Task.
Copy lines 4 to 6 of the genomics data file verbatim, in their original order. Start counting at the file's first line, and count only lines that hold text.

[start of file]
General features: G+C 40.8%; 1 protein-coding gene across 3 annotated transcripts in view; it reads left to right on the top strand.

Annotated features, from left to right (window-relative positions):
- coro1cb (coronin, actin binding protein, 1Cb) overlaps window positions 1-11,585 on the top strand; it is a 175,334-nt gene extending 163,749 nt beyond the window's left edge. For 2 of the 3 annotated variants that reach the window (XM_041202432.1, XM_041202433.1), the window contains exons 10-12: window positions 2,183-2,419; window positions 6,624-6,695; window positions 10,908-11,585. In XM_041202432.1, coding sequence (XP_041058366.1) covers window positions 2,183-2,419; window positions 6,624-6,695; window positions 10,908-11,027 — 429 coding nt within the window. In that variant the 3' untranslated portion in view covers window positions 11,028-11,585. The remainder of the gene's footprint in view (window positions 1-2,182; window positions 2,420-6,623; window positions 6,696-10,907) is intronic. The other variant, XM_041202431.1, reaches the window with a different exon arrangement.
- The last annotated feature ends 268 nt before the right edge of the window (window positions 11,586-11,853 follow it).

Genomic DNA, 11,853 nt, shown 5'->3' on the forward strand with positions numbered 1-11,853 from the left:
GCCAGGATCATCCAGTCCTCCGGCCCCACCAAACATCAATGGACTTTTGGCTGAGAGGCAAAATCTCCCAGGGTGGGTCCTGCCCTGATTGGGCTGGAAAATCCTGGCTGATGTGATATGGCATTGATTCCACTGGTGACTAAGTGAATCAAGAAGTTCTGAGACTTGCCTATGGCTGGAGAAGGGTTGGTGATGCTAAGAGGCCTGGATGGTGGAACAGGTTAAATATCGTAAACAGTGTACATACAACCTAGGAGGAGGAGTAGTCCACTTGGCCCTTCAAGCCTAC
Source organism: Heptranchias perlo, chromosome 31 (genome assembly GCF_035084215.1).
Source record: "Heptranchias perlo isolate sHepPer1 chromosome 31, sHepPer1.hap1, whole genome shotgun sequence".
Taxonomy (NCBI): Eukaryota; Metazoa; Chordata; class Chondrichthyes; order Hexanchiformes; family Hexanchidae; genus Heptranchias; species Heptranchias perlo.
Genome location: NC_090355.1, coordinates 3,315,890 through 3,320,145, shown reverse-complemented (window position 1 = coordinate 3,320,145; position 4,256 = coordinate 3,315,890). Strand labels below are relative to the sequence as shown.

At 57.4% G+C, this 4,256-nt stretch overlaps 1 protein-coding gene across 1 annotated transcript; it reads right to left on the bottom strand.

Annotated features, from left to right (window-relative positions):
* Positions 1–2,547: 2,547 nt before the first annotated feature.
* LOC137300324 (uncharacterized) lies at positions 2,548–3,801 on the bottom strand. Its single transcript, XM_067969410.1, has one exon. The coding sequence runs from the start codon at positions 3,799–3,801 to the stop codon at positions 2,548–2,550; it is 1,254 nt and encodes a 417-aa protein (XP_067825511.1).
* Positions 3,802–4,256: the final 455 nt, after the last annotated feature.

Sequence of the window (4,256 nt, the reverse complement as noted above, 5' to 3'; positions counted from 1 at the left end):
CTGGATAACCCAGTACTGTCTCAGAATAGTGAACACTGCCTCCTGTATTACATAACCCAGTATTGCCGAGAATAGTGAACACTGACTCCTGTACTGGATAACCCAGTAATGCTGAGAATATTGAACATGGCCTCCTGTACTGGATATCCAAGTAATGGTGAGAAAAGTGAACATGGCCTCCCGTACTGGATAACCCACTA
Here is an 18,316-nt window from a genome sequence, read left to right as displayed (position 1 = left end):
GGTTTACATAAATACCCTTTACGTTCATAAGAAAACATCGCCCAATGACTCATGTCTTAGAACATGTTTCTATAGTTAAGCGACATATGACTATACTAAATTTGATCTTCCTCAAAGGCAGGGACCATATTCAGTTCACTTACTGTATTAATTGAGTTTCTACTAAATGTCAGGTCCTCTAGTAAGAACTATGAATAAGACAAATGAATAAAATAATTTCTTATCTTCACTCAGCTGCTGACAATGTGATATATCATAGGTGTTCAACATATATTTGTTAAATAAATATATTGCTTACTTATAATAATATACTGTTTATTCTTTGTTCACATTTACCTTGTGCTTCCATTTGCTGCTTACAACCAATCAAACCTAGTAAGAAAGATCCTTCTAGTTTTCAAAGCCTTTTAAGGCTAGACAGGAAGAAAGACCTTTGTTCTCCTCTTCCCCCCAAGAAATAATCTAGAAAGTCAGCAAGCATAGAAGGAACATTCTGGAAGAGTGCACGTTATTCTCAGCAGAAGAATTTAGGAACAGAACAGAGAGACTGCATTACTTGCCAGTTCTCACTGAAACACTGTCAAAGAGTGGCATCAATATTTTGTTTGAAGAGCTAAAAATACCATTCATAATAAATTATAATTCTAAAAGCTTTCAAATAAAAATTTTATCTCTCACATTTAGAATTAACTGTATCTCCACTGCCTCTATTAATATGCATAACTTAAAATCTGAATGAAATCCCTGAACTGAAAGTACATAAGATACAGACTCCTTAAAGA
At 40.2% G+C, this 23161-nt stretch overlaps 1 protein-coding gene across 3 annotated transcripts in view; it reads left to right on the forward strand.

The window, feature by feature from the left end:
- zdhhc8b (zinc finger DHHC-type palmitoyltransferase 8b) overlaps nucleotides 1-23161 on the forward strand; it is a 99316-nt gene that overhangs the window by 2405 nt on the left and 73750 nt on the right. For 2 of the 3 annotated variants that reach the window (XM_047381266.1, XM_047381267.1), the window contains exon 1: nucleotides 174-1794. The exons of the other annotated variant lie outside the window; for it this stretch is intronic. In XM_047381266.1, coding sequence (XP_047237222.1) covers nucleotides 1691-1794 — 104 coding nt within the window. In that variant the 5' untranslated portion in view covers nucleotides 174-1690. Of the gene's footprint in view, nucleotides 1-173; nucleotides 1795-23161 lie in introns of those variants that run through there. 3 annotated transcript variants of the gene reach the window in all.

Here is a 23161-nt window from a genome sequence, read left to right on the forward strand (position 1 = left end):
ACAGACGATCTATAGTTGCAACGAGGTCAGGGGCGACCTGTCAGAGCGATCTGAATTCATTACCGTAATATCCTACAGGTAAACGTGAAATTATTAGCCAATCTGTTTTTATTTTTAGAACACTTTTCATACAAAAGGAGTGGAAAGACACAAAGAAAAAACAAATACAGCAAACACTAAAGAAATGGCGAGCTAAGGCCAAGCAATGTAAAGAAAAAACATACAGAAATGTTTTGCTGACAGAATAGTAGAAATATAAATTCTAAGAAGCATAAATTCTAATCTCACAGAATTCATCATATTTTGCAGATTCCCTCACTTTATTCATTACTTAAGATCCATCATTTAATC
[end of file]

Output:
- The last annotated feature ends 268 nt before the right edge of the window (window positions 11,586-11,853 follow it).

Genomic DNA, 11,853 nt, shown 5'->3' on the forward strand with positions numbered 1-11,853 from the left:
GCCAGGATCATCCAGTCCTCCGGCCCCACCAAACATCAATGGACTTTTGGCTGAGAGGCAAAATCTCCCAGGGTGGGTCCTGCCCTGATTGGGCTGGAAAATCCTGGCTGATGTGATATGGCATTGATTCCACTGGTGACTAAGTGAATCAAGAAGTTCTGAGACTTGCCTATGGCTGGAGAAGGGTTGGTGATGCTAAGAGGCCTGGATGGTGGAACAGGTTAAATATCGTAAACAGTGTACATACAACCTAGGAGGAGGAGTAGTCCACTTGGCCCTTCAAGCCTAC